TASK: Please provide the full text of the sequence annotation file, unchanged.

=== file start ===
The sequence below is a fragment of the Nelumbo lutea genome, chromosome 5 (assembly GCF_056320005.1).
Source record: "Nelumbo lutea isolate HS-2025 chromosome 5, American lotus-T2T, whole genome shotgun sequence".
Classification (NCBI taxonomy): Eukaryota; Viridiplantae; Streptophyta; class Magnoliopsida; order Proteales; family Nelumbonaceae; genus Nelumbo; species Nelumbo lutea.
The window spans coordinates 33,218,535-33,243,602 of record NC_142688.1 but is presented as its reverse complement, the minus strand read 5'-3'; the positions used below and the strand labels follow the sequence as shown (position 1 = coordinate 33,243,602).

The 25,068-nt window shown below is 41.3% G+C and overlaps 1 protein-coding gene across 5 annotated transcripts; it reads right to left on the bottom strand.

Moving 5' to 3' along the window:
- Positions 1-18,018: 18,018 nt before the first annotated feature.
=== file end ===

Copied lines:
The sequence below is a fragment of the Nelumbo lutea genome, chromosome 5 (assembly GCF_056320005.1).
Source record: "Nelumbo lutea isolate HS-2025 chromosome 5, American lotus-T2T, whole genome shotgun sequence".
Classification (NCBI taxonomy): Eukaryota; Viridiplantae; Streptophyta; class Magnoliopsida; order Proteales; family Nelumbonaceae; genus Nelumbo; species Nelumbo lutea.
The window spans coordinates 33,218,535-33,243,602 of record NC_142688.1 but is presented as its reverse complement, the minus strand read 5'-3'; the positions used below and the strand labels follow the sequence as shown (position 1 = coordinate 33,243,602).

The 25,068-nt window shown below is 41.3% G+C and overlaps 1 protein-coding gene across 5 annotated transcripts; it reads right to left on the bottom strand.

Moving 5' to 3' along the window:
- Positions 1-18,018: 18,018 nt before the first annotated feature.